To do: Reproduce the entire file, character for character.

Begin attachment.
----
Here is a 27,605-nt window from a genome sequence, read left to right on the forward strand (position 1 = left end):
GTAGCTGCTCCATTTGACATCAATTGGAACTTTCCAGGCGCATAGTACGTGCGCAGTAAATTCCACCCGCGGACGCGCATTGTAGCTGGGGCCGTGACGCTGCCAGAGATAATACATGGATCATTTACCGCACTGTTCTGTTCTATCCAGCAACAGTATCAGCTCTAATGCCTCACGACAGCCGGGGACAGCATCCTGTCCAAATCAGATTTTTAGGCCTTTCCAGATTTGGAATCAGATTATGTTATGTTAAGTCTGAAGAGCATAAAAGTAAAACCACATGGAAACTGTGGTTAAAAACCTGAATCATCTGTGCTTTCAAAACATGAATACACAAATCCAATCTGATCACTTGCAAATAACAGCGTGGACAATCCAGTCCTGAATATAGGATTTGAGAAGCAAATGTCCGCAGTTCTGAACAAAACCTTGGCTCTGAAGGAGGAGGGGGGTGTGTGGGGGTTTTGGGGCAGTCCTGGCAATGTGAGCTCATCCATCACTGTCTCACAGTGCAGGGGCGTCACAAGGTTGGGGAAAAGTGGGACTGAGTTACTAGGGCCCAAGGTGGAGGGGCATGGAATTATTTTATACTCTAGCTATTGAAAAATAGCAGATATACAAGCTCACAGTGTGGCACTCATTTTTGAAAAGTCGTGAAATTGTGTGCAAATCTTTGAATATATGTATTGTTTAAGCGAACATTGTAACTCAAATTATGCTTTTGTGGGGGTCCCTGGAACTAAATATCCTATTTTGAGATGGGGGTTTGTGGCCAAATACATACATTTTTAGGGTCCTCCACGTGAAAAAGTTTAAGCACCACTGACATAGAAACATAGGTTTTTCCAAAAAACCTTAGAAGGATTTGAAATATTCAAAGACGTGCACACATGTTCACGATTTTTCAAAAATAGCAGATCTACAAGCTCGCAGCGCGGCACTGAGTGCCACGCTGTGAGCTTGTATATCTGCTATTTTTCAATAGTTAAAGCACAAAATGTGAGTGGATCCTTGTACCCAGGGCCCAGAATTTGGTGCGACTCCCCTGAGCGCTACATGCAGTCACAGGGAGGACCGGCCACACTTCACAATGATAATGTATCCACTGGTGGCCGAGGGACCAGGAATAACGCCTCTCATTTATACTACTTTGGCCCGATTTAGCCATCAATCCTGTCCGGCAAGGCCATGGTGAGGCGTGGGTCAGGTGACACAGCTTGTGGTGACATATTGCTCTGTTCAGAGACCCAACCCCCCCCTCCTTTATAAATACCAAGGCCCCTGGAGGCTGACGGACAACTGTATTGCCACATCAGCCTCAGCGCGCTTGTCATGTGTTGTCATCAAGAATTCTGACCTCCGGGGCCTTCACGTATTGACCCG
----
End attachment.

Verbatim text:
Here is a 27,605-nt window from a genome sequence, read left to right on the forward strand (position 1 = left end):
GTAGCTGCTCCATTTGACATCAATTGGAACTTTCCAGGCGCATAGTACGTGCGCAGTAAATTCCACCCGCGGACGCGCATTGTAGCTGGGGCCGTGACGCTGCCAGAGATAATACATGGATCATTTACCGCACTGTTCTGTTCTATCCAGCAACAGTATCAGCTCTAATGCCTCACGACAGCCGGGGACAGCATCCTGTCCAAATCAGATTTTTAGGCCTTTCCAGATTTGGAATCAGATTATGTTATGTTAAGTCTGAAGAGCATAAAAGTAAAACCACATGGAAACTGTGGTTAAAAACCTGAATCATCTGTGCTTTCAAAACATGAATACACAAATCCAATCTGATCACTTGCAAATAACAGCGTGGACAATCCAGTCCTGAATATAGGATTTGAGAAGCAAATGTCCGCAGTTCTGAACAAAACCTTGGCTCTGAAGGAGGAGGGGGGTGTGTGGGGGTTTTGGGGCAGTCCTGGCAATGTGAGCTCATCCATCACTGTCTCACAGTGCAGGGGCGTCACAAGGTTGGGGAAAAGTGGGACTGAGTTACTAGGGCCCAAGGTGGAGGGGCATGGAATTATTTTATACTCTAGCTATTGAAAAATAGCAGATATACAAGCTCACAGTGTGGCACTCATTTTTGAAAAGTCGTGAAATTGTGTGCAAATCTTTGAATATATGTATTGTTTAAGCGAACATTGTAACTCAAATTATGCTTTTGTGGGGGTCCCTGGAACTAAATATCCTATTTTGAGATGGGGGTTTGTGGCCAAATACATACATTTTTAGGGTCCTCCACGTGAAAAAGTTTAAGCACCACTGACATAGAAACATAGGTTTTTCCAAAAAACCTTAGAAGGATTTGAAATATTCAAAGACGTGCACACATGTTCACGATTTTTCAAAAATAGCAGATCTACAAGCTCGCAGCGCGGCACTGAGTGCCACGCTGTGAGCTTGTATATCTGCTATTTTTCAATAGTTAAAGCACAAAATGTGAGTGGATCCTTGTACCCAGGGCCCAGAATTTGGTGCGACTCCCCTGAGCGCTACATGCAGTCACAGGGAGGACCGGCCACACTTCACAATGATAATGTATCCACTGGTGGCCGAGGGACCAGGAATAACGCCTCTCATTTATACTACTTTGGCCCGATTTAGCCATCAATCCTGTCCGGCAAGGCCATGGTGAGGCGTGGGTCAGGTGACACAGCTTGTGGTGACATATTGCTCTGTTCAGAGACCCAACCCCCCCCTCCTTTATAAATACCAAGGCCCCTGGAGGCTGACGGACAACTGTATTGCCACATCAGCCTCAGCGCGCTTGTCATGTGTTGTCATCAAGAATTCTGACCTCCGGGGCCTTCACGTATTGACCCG